The nurse who killed herself after the prank phone call in England was buried. Thank you to my library, the Pima County Public Library in answering my query about whether her suicide was cultural. Judge for yourselves.
Dear Mr. Charton,
Thank you for your question to Ask A Librarian about the tragic death of the nurse in Australia after she was duped by radio talk show hosts to forward a call to a royal couple staying in her hospital.
You question is a tricky one in that we have, even after all this time, little solid information about the life and habits of the nurse, Jacintha Saldanha. Her body was however returned to India for burial in a Catholic cemetery after a Catholic church service. In as much as her faith was part of her personal culture, the Catholic Church strongly discourages suicide.
In as much as Ms. Saldanha remained connected to her Indian culture, and again we have no knowledge of how deep this connection may have run, she may have been aware of two trends in India–one ancient and one modern that do unfortunately turn to suicide as an “out” in shameful or embarrassing or highly emotional situations.
In the modern case, India is witnessing a rising rate of suicide among male farmers due to financial ruin and the shame that follows from this for a man expected to support his family. Here is a news item on this development: http://news.yahoo.com/government-says-15-suicides-hour-india-081117712.html
India as a whole faces a disturbing problem with suicide levels, more so in some provinces than others: http://www.ndtv.com/article/india/15-commit-suicide-every-hour-in-india-majority-victims-married-report-144576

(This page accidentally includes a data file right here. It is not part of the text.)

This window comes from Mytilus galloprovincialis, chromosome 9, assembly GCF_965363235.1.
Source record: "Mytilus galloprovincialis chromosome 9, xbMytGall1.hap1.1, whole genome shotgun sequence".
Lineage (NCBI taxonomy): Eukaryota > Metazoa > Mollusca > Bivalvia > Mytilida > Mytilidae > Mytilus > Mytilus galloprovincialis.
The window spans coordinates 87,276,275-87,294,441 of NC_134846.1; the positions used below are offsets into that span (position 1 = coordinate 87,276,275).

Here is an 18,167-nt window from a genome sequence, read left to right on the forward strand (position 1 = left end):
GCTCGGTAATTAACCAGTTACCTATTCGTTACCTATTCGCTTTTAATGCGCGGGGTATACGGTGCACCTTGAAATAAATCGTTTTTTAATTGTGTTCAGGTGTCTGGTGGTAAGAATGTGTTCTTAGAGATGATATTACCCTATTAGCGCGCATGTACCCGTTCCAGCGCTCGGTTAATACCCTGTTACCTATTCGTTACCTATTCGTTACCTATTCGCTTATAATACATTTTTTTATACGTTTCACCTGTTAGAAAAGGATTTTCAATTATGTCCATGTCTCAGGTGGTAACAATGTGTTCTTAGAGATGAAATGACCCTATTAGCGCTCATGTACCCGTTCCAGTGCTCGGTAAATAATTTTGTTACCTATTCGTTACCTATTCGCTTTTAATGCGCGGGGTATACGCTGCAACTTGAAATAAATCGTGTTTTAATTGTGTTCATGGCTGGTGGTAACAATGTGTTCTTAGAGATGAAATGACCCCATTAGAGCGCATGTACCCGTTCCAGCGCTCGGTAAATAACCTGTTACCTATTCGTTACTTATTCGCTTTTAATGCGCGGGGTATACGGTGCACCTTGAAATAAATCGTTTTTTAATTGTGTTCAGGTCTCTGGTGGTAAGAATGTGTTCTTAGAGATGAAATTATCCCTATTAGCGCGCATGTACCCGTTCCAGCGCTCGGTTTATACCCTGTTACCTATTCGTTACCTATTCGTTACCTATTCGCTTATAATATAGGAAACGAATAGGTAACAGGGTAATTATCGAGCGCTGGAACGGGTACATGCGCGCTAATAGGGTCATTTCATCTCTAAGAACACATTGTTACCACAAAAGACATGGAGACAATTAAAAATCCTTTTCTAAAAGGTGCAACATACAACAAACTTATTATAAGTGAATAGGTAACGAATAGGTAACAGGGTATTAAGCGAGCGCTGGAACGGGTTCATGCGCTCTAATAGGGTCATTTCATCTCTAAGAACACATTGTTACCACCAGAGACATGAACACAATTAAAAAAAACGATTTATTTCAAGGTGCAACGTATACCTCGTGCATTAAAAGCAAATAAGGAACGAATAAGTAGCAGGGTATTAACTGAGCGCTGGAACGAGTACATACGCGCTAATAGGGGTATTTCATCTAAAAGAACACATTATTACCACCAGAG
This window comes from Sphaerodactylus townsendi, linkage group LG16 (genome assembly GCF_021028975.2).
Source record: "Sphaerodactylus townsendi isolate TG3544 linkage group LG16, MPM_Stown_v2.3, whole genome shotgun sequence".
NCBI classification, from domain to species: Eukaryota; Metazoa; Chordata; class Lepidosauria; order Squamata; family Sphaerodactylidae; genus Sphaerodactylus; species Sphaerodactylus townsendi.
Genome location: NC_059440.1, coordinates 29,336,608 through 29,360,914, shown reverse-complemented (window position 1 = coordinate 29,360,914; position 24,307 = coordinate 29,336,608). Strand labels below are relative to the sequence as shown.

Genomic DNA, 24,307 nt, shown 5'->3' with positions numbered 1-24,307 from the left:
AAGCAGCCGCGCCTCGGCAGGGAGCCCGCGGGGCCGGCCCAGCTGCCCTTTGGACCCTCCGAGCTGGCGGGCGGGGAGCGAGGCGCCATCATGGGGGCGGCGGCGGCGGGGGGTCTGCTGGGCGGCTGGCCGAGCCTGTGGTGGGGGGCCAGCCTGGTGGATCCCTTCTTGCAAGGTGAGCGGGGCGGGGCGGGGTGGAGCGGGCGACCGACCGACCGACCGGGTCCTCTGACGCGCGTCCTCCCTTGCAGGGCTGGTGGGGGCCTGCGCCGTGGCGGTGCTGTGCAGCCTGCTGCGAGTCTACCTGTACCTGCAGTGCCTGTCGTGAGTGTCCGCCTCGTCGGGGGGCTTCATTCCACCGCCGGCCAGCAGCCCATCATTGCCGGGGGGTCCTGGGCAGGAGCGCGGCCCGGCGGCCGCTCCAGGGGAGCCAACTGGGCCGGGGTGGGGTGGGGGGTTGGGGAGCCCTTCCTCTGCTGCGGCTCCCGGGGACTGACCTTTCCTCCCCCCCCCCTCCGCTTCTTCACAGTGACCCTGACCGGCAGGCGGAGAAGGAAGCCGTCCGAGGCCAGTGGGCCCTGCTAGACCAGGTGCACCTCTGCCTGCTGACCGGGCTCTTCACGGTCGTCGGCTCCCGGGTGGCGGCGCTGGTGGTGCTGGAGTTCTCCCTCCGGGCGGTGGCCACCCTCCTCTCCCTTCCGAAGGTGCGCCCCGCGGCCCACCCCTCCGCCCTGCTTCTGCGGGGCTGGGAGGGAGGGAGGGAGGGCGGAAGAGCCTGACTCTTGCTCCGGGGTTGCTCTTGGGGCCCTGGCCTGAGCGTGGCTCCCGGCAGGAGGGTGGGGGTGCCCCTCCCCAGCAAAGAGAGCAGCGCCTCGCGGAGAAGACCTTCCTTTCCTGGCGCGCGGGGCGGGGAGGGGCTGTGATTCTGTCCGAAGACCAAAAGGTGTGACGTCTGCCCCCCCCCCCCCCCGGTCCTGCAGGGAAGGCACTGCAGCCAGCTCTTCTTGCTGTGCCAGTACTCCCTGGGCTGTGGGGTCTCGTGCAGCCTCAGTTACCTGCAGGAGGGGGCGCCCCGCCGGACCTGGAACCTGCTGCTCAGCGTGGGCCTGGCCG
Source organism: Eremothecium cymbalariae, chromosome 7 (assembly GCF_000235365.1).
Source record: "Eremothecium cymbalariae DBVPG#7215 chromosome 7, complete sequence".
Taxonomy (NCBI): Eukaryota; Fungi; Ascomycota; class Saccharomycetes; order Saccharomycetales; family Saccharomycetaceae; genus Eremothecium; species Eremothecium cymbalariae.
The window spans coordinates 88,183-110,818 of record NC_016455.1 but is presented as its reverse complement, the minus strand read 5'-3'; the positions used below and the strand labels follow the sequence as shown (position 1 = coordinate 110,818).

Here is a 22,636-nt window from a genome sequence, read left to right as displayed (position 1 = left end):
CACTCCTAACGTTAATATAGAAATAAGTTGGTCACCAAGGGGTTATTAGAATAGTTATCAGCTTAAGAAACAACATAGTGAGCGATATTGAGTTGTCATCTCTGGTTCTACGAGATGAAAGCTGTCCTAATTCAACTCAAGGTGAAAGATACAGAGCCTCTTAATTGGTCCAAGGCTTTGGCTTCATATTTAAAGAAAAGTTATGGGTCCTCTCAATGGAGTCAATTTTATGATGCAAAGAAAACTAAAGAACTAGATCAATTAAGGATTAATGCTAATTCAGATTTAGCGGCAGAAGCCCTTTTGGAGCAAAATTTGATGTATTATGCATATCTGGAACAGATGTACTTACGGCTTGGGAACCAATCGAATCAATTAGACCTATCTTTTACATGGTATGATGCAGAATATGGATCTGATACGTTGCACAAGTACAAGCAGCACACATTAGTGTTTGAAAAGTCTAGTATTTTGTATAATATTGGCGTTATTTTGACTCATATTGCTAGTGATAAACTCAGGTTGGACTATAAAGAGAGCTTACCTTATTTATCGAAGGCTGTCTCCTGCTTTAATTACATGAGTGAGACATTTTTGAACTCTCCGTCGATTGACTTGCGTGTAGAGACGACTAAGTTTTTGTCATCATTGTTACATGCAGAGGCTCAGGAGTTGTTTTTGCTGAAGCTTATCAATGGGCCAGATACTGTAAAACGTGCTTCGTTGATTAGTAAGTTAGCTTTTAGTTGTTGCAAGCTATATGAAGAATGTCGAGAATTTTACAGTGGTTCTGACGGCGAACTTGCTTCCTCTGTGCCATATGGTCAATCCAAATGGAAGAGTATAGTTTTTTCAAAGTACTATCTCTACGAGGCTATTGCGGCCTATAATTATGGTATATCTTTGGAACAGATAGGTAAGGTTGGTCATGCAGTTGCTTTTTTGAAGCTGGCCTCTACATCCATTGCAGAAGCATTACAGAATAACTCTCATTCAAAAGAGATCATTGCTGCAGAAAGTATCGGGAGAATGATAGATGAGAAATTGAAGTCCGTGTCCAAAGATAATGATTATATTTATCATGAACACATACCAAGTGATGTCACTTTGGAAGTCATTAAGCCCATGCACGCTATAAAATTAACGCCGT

The ancient precedent for suicide more so for women is Sati, whereby a Hindu widow more often before the turn of the 20th century might throw herself onto the burning funeral pyre of her husband to leave earthly life along with him. An article explaining this practice can be read here: http://adaniel.tripod.com/sati.htm This is explained as a practice more of the north rather than the southwest provinces, such as Karnataka, from which Ms. Saldanha hailed.
We may never really know what motivated her to commit suicide unless the notes she left behind are published. One can presume that in them she explains to some extent her thinking and reasons for taking the action she does. There are other than the above, no overarching social, personal, or cultural reasons we can ascertain for her taking the drastic decision she did.
Thank you for using our Ask a Librarian service.
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